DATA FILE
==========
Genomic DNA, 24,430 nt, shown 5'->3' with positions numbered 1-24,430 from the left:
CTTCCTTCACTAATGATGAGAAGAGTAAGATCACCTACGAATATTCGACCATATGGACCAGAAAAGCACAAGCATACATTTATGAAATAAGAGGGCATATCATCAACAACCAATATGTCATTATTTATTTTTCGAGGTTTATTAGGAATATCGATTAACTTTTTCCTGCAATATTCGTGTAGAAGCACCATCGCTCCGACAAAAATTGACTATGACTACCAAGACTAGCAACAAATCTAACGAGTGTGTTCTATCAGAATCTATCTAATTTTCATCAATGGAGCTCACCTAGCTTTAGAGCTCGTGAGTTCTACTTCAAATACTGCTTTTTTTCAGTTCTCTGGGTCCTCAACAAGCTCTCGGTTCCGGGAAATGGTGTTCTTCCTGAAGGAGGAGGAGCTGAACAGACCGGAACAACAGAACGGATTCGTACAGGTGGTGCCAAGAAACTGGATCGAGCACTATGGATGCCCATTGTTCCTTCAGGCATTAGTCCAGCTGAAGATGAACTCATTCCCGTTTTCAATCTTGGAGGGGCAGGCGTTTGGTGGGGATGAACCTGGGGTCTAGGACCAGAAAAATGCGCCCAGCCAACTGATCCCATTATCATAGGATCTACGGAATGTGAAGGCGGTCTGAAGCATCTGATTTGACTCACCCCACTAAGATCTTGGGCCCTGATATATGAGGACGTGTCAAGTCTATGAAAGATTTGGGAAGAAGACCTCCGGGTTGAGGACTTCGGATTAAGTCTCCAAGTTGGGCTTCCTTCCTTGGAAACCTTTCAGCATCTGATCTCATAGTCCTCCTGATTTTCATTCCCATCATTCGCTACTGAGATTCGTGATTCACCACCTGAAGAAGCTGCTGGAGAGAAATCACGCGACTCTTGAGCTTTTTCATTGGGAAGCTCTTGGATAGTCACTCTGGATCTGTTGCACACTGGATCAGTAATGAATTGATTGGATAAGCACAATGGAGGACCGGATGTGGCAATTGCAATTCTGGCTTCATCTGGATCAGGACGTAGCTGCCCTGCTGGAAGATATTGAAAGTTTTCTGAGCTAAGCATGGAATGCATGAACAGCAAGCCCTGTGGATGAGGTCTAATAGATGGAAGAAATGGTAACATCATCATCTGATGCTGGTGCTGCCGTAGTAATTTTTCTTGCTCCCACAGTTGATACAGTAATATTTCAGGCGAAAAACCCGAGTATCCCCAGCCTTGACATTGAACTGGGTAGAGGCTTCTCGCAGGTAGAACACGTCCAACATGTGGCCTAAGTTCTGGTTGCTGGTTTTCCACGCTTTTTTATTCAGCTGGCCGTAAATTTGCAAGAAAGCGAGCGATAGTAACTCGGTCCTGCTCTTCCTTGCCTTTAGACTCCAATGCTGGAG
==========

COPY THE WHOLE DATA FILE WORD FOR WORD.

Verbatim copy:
Genomic DNA, 24,430 nt, shown 5'->3' with positions numbered 1-24,430 from the left:
CTTCCTTCACTAATGATGAGAAGAGTAAGATCACCTACGAATATTCGACCATATGGACCAGAAAAGCACAAGCATACATTTATGAAATAAGAGGGCATATCATCAACAACCAATATGTCATTATTTATTTTTCGAGGTTTATTAGGAATATCGATTAACTTTTTCCTGCAATATTCGTGTAGAAGCACCATCGCTCCGACAAAAATTGACTATGACTACCAAGACTAGCAACAAATCTAACGAGTGTGTTCTATCAGAATCTATCTAATTTTCATCAATGGAGCTCACCTAGCTTTAGAGCTCGTGAGTTCTACTTCAAATACTGCTTTTTTTCAGTTCTCTGGGTCCTCAACAAGCTCTCGGTTCCGGGAAATGGTGTTCTTCCTGAAGGAGGAGGAGCTGAACAGACCGGAACAACAGAACGGATTCGTACAGGTGGTGCCAAGAAACTGGATCGAGCACTATGGATGCCCATTGTTCCTTCAGGCATTAGTCCAGCTGAAGATGAACTCATTCCCGTTTTCAATCTTGGAGGGGCAGGCGTTTGGTGGGGATGAACCTGGGGTCTAGGACCAGAAAAATGCGCCCAGCCAACTGATCCCATTATCATAGGATCTACGGAATGTGAAGGCGGTCTGAAGCATCTGATTTGACTCACCCCACTAAGATCTTGGGCCCTGATATATGAGGACGTGTCAAGTCTATGAAAGATTTGGGAAGAAGACCTCCGGGTTGAGGACTTCGGATTAAGTCTCCAAGTTGGGCTTCCTTCCTTGGAAACCTTTCAGCATCTGATCTCATAGTCCTCCTGATTTTCATTCCCATCATTCGCTACTGAGATTCGTGATTCACCACCTGAAGAAGCTGCTGGAGAGAAATCACGCGACTCTTGAGCTTTTTCATTGGGAAGCTCTTGGATAGTCACTCTGGATCTGTTGCACACTGGATCAGTAATGAATTGATTGGATAAGCACAATGGAGGACCGGATGTGGCAATTGCAATTCTGGCTTCATCTGGATCAGGACGTAGCTGCCCTGCTGGAAGATATTGAAAGTTTTCTGAGCTAAGCATGGAATGCATGAACAGCAAGCCCTGTGGATGAGGTCTAATAGATGGAAGAAATGGTAACATCATCATCTGATGCTGGTGCTGCCGTAGTAATTTTTCTTGCTCCCACAGTTGATACAGTAATATTTCAGGCGAAAAACCCGAGTATCCCCAGCCTTGACATTGAACTGGGTAGAGGCTTCTCGCAGGTAGAACACGTCCAACATGTGGCCTAAGTTCTGGTTGCTGGTTTTCCACGCTTTTTTATTCAGCTGGCCGTAAATTTGCAAGAAAGCGAGCGATAGTAACTCGGTCCTGCTCTTCCTTGCCTTTAGACTCCAATGCTGGAG